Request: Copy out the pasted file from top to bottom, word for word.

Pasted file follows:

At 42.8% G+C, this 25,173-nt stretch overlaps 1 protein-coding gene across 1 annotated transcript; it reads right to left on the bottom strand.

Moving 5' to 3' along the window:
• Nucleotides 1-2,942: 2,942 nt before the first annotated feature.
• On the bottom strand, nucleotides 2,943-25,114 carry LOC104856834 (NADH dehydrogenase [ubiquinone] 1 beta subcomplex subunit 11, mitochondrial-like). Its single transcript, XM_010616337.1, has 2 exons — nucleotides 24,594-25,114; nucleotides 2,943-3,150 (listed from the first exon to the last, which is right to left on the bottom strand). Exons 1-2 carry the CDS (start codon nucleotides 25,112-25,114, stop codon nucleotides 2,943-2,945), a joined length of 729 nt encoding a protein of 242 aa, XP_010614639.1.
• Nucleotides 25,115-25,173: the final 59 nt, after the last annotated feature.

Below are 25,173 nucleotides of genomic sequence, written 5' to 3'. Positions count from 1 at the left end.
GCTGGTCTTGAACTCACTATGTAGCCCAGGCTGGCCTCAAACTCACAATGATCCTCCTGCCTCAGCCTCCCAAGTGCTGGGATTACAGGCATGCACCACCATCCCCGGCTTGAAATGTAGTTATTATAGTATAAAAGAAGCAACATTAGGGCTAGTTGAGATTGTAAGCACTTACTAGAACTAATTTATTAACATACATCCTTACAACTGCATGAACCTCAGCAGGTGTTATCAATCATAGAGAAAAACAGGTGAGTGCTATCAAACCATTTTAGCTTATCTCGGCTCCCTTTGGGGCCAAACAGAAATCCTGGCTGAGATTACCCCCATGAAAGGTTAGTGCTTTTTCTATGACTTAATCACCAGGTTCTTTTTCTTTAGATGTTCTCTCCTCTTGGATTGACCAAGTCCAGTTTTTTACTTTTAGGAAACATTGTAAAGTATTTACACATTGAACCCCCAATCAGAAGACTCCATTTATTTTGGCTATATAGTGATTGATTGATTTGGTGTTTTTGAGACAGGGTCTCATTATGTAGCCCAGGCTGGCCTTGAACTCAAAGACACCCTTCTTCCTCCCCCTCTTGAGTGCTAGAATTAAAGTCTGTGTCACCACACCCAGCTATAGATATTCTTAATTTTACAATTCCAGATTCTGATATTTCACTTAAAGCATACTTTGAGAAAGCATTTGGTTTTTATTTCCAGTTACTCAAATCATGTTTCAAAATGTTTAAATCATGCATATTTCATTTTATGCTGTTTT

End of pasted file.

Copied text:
At 42.8% G+C, this 25,173-nt stretch overlaps 1 protein-coding gene across 1 annotated transcript; it reads right to left on the bottom strand.

Moving 5' to 3' along the window:
• Nucleotides 1-2,942: 2,942 nt before the first annotated feature.
• On the bottom strand, nucleotides 2,943-25,114 carry LOC104856834 (NADH dehydrogenase [ubiquinone] 1 beta subcomplex subunit 11, mitochondrial-like). Its single transcript, XM_010616337.1, has 2 exons — nucleotides 24,594-25,114; nucleotides 2,943-3,150 (listed from the first exon to the last, which is right to left on the bottom strand). Exons 1-2 carry the CDS (start codon nucleotides 25,112-25,114, stop codon nucleotides 2,943-2,945), a joined length of 729 nt encoding a protein of 242 aa, XP_010614639.1.
• Nucleotides 25,115-25,173: the final 59 nt, after the last annotated feature.

Below are 25,173 nucleotides of genomic sequence, written 5' to 3'. Positions count from 1 at the left end.
GCTGGTCTTGAACTCACTATGTAGCCCAGGCTGGCCTCAAACTCACAATGATCCTCCTGCCTCAGCCTCCCAAGTGCTGGGATTACAGGCATGCACCACCATCCCCGGCTTGAAATGTAGTTATTATAGTATAAAAGAAGCAACATTAGGGCTAGTTGAGATTGTAAGCACTTACTAGAACTAATTTATTAACATACATCCTTACAACTGCATGAACCTCAGCAGGTGTTATCAATCATAGAGAAAAACAGGTGAGTGCTATCAAACCATTTTAGCTTATCTCGGCTCCCTTTGGGGCCAAACAGAAATCCTGGCTGAGATTACCCCCATGAAAGGTTAGTGCTTTTTCTATGACTTAATCACCAGGTTCTTTTTCTTTAGATGTTCTCTCCTCTTGGATTGACCAAGTCCAGTTTTTTACTTTTAGGAAACATTGTAAAGTATTTACACATTGAACCCCCAATCAGAAGACTCCATTTATTTTGGCTATATAGTGATTGATTGATTTGGTGTTTTTGAGACAGGGTCTCATTATGTAGCCCAGGCTGGCCTTGAACTCAAAGACACCCTTCTTCCTCCCCCTCTTGAGTGCTAGAATTAAAGTCTGTGTCACCACACCCAGCTATAGATATTCTTAATTTTACAATTCCAGATTCTGATATTTCACTTAAAGCATACTTTGAGAAAGCATTTGGTTTTTATTTCCAGTTACTCAAATCATGTTTCAAAATGTTTAAATCATGCATATTTCATTTTATGCTGTTTT